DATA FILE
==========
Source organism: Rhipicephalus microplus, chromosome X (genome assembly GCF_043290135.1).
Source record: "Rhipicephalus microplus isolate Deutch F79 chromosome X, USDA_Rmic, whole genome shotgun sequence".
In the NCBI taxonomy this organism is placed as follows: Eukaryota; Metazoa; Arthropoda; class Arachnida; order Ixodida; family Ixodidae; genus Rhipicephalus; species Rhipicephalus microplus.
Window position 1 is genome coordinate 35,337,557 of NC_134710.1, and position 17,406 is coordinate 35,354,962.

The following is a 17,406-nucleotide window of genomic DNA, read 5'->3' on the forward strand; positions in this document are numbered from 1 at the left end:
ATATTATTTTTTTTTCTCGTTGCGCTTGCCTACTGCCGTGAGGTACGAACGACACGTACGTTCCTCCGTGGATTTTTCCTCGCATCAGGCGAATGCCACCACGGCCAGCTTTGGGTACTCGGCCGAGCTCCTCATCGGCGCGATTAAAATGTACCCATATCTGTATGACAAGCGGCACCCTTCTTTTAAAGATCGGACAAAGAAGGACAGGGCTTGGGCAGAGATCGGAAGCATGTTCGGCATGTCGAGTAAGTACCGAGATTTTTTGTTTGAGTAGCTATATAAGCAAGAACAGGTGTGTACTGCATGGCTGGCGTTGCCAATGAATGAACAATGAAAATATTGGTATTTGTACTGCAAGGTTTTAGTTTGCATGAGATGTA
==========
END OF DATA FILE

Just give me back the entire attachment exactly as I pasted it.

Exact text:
Source organism: Rhipicephalus microplus, chromosome X (genome assembly GCF_043290135.1).
Source record: "Rhipicephalus microplus isolate Deutch F79 chromosome X, USDA_Rmic, whole genome shotgun sequence".
In the NCBI taxonomy this organism is placed as follows: Eukaryota; Metazoa; Arthropoda; class Arachnida; order Ixodida; family Ixodidae; genus Rhipicephalus; species Rhipicephalus microplus.
Window position 1 is genome coordinate 35,337,557 of NC_134710.1, and position 17,406 is coordinate 35,354,962.

The following is a 17,406-nucleotide window of genomic DNA, read 5'->3' on the forward strand; positions in this document are numbered from 1 at the left end:
ATATTATTTTTTTTTCTCGTTGCGCTTGCCTACTGCCGTGAGGTACGAACGACACGTACGTTCCTCCGTGGATTTTTCCTCGCATCAGGCGAATGCCACCACGGCCAGCTTTGGGTACTCGGCCGAGCTCCTCATCGGCGCGATTAAAATGTACCCATATCTGTATGACAAGCGGCACCCTTCTTTTAAAGATCGGACAAAGAAGGACAGGGCTTGGGCAGAGATCGGAAGCATGTTCGGCATGTCGAGTAAGTACCGAGATTTTTTGTTTGAGTAGCTATATAAGCAAGAACAGGTGTGTACTGCATGGCTGGCGTTGCCAATGAATGAACAATGAAAATATTGGTATTTGTACTGCAAGGTTTTAGTTTGCATGAGATGTA